A major problem for the management of oil and gas pipelines is corrosion influenced by microorganisms particularly, bacteria. The present study focuses on the influence particularly of the sulfate reducing bacteria on the internal corrosion of water injection pipelines. The research is based on reports from long-term observations of several water injections pipelines from the North Sea continental shelf. Observation data taken into consideration are pigging operation information, composition of corrosion products and their amount, corrosion rates and pipe geometry, identified biological consortia, water chemistry and process parameters. Observations regarding water quality and mitigation methods are made also.
The distribution of corrosion including pitting and ‘features’ along the pipeline as well as the localization of these in relation to the orientation of the surfaces, is considered. This includes different corrosion patterns along the pipeline and the relative severity of six o’clock corrosion. These observations are used to make correlation estimates between severity and location of corrosion and service history and the local environmental conditions, where this information is available.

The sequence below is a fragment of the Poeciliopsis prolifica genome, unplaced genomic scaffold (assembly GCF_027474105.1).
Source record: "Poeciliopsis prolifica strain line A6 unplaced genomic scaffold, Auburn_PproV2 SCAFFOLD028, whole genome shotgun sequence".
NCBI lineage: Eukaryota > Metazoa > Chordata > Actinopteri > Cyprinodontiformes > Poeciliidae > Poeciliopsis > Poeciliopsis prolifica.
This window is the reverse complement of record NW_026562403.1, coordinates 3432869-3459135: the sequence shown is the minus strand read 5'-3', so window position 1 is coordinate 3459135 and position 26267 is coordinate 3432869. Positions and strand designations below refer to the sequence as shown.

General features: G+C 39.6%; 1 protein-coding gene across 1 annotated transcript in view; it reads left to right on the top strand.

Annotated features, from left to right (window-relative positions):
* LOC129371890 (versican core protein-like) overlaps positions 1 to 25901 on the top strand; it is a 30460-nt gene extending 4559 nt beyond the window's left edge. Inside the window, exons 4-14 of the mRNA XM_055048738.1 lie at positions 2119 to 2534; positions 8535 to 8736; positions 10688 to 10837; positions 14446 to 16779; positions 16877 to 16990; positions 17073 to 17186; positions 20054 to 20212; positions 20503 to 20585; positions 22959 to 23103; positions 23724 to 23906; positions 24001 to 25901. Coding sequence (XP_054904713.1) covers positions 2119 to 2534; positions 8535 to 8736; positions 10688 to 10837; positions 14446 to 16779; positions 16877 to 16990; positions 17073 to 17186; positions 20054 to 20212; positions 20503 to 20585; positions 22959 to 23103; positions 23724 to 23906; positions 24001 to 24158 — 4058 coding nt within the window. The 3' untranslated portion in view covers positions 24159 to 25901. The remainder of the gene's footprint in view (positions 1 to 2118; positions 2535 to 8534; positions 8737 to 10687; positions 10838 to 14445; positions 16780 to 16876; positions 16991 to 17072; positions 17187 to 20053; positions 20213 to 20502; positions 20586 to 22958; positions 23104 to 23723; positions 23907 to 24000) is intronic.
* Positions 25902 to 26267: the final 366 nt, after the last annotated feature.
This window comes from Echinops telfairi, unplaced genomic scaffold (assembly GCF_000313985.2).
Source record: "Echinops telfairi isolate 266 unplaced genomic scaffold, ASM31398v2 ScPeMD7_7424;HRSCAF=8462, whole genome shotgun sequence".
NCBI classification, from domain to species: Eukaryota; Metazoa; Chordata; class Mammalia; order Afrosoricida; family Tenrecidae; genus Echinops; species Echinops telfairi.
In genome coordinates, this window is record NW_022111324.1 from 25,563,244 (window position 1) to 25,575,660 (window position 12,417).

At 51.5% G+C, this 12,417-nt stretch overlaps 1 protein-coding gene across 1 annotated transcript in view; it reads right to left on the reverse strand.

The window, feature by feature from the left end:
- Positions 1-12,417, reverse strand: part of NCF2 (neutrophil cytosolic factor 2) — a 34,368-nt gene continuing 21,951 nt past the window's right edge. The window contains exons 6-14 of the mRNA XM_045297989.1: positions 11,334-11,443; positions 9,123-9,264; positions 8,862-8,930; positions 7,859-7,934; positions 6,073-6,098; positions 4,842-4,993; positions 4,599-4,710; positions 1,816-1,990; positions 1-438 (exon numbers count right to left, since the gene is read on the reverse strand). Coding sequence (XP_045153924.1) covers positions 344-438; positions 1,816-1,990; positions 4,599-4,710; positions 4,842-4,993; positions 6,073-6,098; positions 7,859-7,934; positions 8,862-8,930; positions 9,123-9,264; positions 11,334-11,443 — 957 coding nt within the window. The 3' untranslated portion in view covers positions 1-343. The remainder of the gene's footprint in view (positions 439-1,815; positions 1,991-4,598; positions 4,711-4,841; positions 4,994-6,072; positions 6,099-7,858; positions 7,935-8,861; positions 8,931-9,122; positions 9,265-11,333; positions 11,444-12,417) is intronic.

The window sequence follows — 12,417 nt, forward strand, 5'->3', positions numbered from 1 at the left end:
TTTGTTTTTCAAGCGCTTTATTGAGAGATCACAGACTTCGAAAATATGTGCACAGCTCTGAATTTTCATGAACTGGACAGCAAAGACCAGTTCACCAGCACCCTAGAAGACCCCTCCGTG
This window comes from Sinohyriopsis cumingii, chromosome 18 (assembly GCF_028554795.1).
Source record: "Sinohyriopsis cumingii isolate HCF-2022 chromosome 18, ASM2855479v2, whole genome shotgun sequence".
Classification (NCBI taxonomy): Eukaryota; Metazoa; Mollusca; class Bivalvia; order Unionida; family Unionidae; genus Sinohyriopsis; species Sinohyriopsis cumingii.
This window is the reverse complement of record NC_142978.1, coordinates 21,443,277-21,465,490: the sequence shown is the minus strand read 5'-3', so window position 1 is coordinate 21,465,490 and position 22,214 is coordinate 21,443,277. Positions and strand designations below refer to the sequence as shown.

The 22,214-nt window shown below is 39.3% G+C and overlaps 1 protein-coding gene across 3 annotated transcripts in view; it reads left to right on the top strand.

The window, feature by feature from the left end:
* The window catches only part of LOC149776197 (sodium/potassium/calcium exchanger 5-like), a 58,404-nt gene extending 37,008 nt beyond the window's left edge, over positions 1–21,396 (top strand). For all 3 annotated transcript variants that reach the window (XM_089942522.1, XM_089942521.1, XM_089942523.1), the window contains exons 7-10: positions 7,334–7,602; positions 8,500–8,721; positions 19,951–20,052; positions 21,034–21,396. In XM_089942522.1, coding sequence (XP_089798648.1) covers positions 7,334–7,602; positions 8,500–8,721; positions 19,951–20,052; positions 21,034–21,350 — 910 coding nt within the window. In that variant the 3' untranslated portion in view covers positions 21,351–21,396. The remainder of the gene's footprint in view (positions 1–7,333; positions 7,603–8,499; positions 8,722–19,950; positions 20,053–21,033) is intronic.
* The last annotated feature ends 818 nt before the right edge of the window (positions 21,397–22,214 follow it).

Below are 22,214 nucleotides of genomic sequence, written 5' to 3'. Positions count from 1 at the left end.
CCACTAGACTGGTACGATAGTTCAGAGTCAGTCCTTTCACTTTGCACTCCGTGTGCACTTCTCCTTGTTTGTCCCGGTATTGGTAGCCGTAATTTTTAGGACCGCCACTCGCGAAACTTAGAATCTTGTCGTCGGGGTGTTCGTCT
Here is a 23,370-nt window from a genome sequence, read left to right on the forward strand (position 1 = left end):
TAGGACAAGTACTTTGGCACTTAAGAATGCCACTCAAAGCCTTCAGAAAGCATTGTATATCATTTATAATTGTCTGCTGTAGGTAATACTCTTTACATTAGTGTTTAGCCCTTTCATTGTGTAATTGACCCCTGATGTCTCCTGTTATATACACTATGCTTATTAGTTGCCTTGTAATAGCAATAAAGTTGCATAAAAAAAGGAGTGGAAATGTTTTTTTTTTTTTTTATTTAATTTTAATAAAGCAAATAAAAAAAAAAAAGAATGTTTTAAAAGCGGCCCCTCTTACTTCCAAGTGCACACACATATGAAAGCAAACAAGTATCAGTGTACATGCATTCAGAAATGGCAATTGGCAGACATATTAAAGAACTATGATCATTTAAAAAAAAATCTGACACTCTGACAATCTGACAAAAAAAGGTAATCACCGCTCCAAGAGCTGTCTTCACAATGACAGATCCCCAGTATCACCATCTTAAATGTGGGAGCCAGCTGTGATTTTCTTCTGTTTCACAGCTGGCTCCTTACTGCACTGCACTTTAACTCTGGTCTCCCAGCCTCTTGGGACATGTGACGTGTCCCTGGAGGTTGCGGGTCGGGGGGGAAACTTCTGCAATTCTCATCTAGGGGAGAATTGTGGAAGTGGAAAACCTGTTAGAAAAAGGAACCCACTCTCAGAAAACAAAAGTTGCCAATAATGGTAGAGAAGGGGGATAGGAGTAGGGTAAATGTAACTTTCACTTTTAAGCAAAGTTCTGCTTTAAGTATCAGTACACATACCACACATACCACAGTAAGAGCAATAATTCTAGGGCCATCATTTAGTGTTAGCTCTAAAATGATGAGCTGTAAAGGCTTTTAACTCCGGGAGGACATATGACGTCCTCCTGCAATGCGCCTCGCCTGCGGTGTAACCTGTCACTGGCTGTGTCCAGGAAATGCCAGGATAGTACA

The correlations are used to develop a clearer view of the proportion of biocorrosion contributing to the total corrosion in water injection pipelines. Additionally, an assessment is made of the efficiency of mitigation procedures such as biocide treatments and pigging operations. The paper provides possible explanations for different rates and spatial patterns of corrosion for water injection pipelines.